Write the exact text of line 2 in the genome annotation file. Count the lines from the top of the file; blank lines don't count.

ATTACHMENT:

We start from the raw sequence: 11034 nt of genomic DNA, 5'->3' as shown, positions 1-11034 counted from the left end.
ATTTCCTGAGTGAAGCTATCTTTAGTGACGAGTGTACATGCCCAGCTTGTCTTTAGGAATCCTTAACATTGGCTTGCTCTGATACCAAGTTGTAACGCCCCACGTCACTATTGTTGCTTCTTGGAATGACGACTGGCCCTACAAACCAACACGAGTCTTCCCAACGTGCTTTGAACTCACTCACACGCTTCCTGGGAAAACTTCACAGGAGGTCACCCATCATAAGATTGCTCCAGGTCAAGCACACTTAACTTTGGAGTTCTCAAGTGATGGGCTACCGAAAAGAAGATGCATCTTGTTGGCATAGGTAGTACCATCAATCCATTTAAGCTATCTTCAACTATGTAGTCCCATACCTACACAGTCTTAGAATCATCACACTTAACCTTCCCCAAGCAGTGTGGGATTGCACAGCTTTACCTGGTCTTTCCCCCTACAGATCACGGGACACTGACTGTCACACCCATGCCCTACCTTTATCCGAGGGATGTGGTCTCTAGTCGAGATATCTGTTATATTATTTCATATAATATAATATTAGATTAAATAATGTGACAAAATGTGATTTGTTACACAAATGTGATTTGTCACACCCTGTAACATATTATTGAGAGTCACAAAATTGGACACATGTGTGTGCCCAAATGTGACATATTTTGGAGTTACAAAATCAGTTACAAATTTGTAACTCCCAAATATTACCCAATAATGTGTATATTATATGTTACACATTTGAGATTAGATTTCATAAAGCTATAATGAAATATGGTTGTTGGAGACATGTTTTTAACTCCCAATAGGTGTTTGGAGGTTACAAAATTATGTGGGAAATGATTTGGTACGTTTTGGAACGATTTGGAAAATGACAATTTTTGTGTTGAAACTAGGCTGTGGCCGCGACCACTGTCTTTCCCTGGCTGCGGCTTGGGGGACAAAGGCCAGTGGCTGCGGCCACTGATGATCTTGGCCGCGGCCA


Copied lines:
ATTTCCTGAGTGAAGCTATCTTTAGTGACGAGTGTACATGCCCAGCTTGTCTTTAGGAATCCTTAACATTGGCTTGCTCTGATACCAAGTTGTAACGCCCCACGTCACTATTGTTGCTTCTTGGAATGACGACTGGCCCTACAAACCAACACGAGTCTTCCCAACGTGCTTTGAACTCACTCACACGCTTCCTGGGAAAACTTCACAGGAGGTCACCCATCATAAGATTGCTCCAGGTCAAGCACACTTAACTTTGGAGTTCTCAAGTGATGGGCTACCGAAAAGAAGATGCATCTTGTTGGCATAGGTAGTACCATCAATCCATTTAAGCTATCTTCAACTATGTAGTCCCATACCTACACAGTCTTAGAATCATCACACTTAACCTTCCCCAAGCAGTGTGGGATTGCACAGCTTTACCTGGTCTTTCCCCCTACAGATCACGGGACACTGACTGTCACACCCATGCCCTACCTTTATCCGAGGGATGTGGTCTCTAGTCGAGATATCTGTTATATTATTTCATATAATATAATATTAGATTAAATAATGTGACAAAATGTGATTTGTTACACAAATGTGATTTGTCACACCCTGTAACATATTATTGAGAGTCACAAAATTGGACACATGTGTGTGCCCAAATGTGACATATTTTGGAGTTACAAAATCAGTTACAAATTTGTAACTCCCAAATATTACCCAATAATGTGTATATTATATGTTACACATTTGAGATTAGATTTCATAAAGCTATAATGAAATATGGTTGTTGGAGACATGTTTTTAACTCCCAATAGGTGTTTGGAGGTTACAAAATTATGTGGGAAATGATTTGGTACGTTTTGGAACGATTTGGAAAATGACAATTTTTGTGTTGAAACTAGGCTGTGGCCGCGACCACTGTCTTTCCCTGGCTGCGGCTTGGGGGACAAAGGCCAGTGGCTGCGGCCACTGATGATCTTGGCCGCGGCCA